Editor's note: Gloria Borger is a senior political analyst for CNN, appearing regularly on CNN's "The Situation Room," "Campbell Brown," "AC360°" and "State of the Union With John King," as well as during special event coverage.
Gloria Borger says Republicans agree on much of health care reform but don't want to give Obama a victory.
WASHINGTON (CNN) -- Now is the time for all long debates to come to an end.
The nation has been discussing what to do about burgeoning health care costs and shrinking insurance coverage for much of the past 16 years, not to mention all of the last few months.
As President Obama has rightly pointed out, we're debated-out. Few minds are likely to be changed at this point.
It's time to do something.
So, an idea. If Republicans are really interested in passing some version of health reform, as they say, how about this? Call Obama's bluff.
The standard line we hear these days from both sides is that "we agree on 80 percent" of the parameters of reform -- issues like coverage for pre-existing conditions and improving the Medicare prescription drug benefit, for instance. So if there is a slew of agreements that have been hashed out by both sides in committee, why not separate them out and pass them -- with a bipartisan vote.
After all, the president says he wants bipartisanship; the Republicans say they want reform. So why not agree on what they can agree on? Save the rest for later, in a separate measure. Test the president by offering him what he says he wants.
Ah, but that's not the way the game is being played. This health reform debate has devolved into something more politically fundamental: survival. For the Democrats, it's about proving they can govern as a majority. And for the Republicans, it's about keeping their fingerprints off any large Obama opus, so they can point those fingers in 2010 -- and win back congressional seats.
Republican leaders have clearly made a short-term political calculation: The public is cooling to the president's proposals, so score points and stay away from any unity with Barack Obama. He's portrayed as the liberal, the socialist, the big spender and taxer. Do not get in his way. If we leave him to his own devices, Obama will rebuild the GOP base for us.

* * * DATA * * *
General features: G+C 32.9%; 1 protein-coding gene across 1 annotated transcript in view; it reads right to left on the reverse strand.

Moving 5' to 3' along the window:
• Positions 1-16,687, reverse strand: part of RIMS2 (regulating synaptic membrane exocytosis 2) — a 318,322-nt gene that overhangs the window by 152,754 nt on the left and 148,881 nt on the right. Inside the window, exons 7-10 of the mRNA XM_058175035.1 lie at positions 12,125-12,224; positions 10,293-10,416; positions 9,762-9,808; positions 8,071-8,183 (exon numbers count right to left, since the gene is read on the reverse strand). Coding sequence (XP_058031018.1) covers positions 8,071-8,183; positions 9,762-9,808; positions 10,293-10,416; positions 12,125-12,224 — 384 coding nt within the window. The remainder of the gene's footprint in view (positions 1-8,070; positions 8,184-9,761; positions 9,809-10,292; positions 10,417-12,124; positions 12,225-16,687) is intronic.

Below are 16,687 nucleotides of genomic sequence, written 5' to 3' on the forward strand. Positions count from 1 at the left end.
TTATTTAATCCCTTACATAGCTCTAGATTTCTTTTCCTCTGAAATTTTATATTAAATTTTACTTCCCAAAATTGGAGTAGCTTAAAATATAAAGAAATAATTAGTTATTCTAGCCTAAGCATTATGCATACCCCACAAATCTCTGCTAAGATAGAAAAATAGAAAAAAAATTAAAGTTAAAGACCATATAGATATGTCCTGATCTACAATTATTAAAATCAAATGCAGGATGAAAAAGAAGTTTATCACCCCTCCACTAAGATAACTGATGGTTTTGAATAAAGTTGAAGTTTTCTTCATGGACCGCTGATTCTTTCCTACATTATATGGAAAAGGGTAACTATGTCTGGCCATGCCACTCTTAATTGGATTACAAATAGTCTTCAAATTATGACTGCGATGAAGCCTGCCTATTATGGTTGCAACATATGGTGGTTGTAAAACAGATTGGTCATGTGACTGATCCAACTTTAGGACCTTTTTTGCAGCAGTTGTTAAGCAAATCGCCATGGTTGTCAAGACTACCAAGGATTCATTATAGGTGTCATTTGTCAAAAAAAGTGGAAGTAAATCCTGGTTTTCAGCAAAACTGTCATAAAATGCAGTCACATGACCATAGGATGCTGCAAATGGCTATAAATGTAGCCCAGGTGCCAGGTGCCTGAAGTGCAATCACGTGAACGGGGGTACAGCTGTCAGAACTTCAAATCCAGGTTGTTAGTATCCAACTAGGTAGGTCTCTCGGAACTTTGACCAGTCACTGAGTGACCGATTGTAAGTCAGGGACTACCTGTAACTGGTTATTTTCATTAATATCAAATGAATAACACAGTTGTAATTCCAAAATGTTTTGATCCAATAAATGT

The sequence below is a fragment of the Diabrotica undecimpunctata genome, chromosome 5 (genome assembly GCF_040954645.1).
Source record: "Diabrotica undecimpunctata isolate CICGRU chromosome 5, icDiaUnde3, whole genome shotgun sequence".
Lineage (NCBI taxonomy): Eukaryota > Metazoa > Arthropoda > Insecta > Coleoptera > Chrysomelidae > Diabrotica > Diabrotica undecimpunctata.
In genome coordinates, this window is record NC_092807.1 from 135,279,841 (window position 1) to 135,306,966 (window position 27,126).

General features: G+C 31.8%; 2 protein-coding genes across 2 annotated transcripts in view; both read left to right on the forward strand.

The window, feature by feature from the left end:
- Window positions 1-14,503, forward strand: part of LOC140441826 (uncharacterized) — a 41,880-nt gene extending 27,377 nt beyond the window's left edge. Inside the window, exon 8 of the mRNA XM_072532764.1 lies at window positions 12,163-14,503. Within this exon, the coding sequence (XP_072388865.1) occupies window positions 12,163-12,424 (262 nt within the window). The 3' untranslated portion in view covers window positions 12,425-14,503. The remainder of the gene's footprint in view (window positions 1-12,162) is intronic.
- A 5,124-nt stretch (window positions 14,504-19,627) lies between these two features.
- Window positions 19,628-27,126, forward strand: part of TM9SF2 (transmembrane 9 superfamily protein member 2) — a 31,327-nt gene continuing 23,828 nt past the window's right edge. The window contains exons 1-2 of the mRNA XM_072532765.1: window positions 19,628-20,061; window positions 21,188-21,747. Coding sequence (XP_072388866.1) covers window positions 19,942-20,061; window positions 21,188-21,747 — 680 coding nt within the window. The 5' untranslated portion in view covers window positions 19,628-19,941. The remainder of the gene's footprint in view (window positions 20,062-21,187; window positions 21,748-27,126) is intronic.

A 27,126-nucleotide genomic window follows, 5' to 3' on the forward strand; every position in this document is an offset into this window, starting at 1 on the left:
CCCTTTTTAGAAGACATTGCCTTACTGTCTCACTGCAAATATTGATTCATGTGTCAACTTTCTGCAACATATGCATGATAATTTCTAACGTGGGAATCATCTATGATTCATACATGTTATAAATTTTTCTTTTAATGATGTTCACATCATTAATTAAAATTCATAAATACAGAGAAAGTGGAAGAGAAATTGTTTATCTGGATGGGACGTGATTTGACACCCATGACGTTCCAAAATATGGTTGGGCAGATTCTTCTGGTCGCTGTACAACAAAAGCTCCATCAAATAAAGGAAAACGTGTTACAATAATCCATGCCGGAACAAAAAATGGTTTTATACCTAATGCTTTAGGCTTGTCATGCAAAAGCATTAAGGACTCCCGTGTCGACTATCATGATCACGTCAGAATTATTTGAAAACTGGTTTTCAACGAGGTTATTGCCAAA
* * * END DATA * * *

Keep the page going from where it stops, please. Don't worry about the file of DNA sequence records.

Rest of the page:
Sure, there's some truth to that. And it's also easy, when there's not much else in the offing -- either in leaders or new ideas.
But there's also a problem with the notion that an opposition-only party is just fine. "Voters look at us and say we're not even in the game," says one GOP strategist. "We need to start waking up and start to become a party that can lead."
It's a notion supported by the latest CNN/Opinion Research Corporation poll, in which voters were asked whether "Republicans are generally offering constructive criticism or are they being obstructionist for mostly political reasons?" Their answer: Sixty-one percent said obstructionist.
That's not surprising, since it is the de facto congressional strategy. The problem is that when voters, particularly those important independent voters, look for an alternative, they often like to know what the party out of power would do if it were given a chance to lead.
The congressional strategy is only compounded by the GOP leadership vacuum. It's always hard when you don't own the bully pulpit of the White House, but Republicans can't seem to find anyone to really take the stage at all. That became crystal clear last week when Rep. Joe Wilson decided to call the president a liar during his address to a joint session of congress.
Wilson became the angry, undisciplined voice of the GOP. He was an embarrassment -- both to himself and to his party. If that's what the GOP wants, it may help rebuild its base. But nothing more.
The opinions expressed in this commentary are solely those of Gloria Borger.